The great clowns
In Europe, as in the United States, they have been lining up to see Woody Allen's new film ''Zelig.'' One might have feared that this essentially American production would travel poorly, and the thought of dubbed dialogue did indeed make me hesitate before recently buying tickets at a crowded Paris movie house. I need have had no apprehensions. The audience loved every moment of this fleeting masterpiece. The French language, sometimes dubbed, sometimes in the form of subtitles, often mixed with the original English, only made the film seem more wonderfully zany. It reminded the viewer that he was enjoying a work that transcends national boundaries as it does specific cultures.Skip to next paragraph
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Here in truth is a fable for our times. The story is of a man who cannot help conforming. Among athletes he becomes an athlete; among savants, a savant. He even takes on a physical resemblance to those among whom he finds himself, his figure mysteriously enlarging itself when he is photographed in the company of stout people. He grows famous overnight. Superimposed upon the basic satire about the loss of identity - the failure of a person to be anyone except by association and by conformity - is the richly worked-out satire upon modern techniques of communication.
For it is through the mass media that this strange phenomenon is raised up - and is then cast down. The newspaper, the old-fashioned newsreel, the contemporary forms of the documentary, are as much a part of the story as are the travails of the unhappy and bewildered hero. The image and the object become inextricably related, as they are in modern life. Process and substance are inseparable.
My mind went back afterward to another great creative genius, to Chaplin, who , like Woody Allen, is a master of pathos, who in a similar way deals in the kind of humor that sits beside the wells of truth. Indeed, Woody Allen may be said to be the Charles Chaplin of our day - like him many-sided, prodigal in his gifts, telling us something important about ourselves. And yet how different are these two incomparable clowns! And how different are the worlds they interpret, and in interpreting make comprehensible and humane.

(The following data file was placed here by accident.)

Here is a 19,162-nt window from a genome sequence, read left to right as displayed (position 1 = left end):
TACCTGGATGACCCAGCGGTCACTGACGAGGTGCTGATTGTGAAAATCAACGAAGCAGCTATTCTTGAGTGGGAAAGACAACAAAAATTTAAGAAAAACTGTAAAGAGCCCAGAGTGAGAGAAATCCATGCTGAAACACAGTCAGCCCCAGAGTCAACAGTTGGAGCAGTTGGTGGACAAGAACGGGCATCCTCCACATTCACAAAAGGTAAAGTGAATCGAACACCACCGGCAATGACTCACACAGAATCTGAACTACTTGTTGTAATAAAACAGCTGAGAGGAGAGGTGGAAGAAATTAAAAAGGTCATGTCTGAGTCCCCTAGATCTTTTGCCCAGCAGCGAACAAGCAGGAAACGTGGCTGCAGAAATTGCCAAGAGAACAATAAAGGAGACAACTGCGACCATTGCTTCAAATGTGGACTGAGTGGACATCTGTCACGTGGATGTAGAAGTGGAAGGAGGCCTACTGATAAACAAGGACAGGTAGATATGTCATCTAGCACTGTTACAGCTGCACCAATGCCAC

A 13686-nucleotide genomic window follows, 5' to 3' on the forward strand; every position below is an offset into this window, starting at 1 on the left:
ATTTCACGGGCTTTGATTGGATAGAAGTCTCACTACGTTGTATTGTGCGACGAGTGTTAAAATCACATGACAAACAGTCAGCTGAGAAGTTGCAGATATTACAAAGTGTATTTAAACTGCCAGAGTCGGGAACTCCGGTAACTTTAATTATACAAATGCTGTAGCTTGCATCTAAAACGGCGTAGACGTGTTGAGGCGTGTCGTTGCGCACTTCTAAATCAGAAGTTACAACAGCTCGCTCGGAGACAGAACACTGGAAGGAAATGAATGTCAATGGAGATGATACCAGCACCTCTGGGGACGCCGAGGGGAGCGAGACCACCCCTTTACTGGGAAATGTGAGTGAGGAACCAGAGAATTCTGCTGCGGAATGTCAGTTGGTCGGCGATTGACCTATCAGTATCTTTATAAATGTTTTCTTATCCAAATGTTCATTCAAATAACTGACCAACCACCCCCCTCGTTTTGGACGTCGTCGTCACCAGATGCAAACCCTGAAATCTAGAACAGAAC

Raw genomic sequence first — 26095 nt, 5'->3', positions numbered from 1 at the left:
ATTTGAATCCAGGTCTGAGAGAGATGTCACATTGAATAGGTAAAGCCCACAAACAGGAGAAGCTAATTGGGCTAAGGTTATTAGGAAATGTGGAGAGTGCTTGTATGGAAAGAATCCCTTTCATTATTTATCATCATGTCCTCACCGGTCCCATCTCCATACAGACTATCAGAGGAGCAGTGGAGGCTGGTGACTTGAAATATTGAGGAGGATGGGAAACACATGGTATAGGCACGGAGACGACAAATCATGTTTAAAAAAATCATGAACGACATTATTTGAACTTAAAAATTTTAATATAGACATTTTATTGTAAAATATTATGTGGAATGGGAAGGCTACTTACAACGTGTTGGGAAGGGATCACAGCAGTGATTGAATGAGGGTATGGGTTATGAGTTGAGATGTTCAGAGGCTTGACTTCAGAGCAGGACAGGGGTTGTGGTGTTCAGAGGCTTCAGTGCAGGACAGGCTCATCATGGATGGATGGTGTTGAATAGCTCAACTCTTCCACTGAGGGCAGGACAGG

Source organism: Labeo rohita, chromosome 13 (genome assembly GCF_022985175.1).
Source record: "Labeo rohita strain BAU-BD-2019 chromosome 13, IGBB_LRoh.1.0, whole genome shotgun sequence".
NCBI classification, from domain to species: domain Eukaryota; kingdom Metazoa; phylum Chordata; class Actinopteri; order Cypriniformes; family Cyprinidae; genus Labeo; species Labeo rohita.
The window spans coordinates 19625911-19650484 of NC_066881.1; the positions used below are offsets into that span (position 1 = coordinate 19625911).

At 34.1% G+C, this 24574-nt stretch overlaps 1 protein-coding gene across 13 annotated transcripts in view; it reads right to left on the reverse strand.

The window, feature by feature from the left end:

Chaplin was the offspring of a time where poverty was a central preoccupation. With poverty went loneliness, humiliation, fear. But it was the fact of being deprived of material things that underlay everything else; that made life bitter; and that occasionally - because there were some kindred and essentially generous souls - could make it sweet. Overarching the little man's unappeasable need was the huge conspiracy of economic classes. Against that conspiracy, as against his own want, Chaplin fought a gay and gallant warfare. He was doomed to defeat and yet he had moments - to be sure, illusory moments - of ecstatic success.
Woody Allen is the child of a different world. For him the problems come from within. They are the problems of alienation, loss of identity, fear of boredom. He speaks for a generation when he suffers, and his doubts belong in some measure to us all. Almost never in any of Allen's films and writings does despair come as the result of external catastrophe or economic hardship. It is the fruit of a profound malaise for which only the psychoanalyst is supposed to provide relief - and yet in dealing with which the psychoanalyst consistently fails.
That he can extract from such a predicament the elements of humor, that he can be so genuinely funny at the same time that he is being so incurably sad, is the measure of Woody Allen's genius. His Zelig, the hero of his latest film, is a man who experiences triumph and despair, great popularity and equally great abuse, and yet is never bitter or angry at the world. The wonderful thing is, he is not angry at himself. He accepts his lot; and in doing so he helps us to keep our lot in some perspective.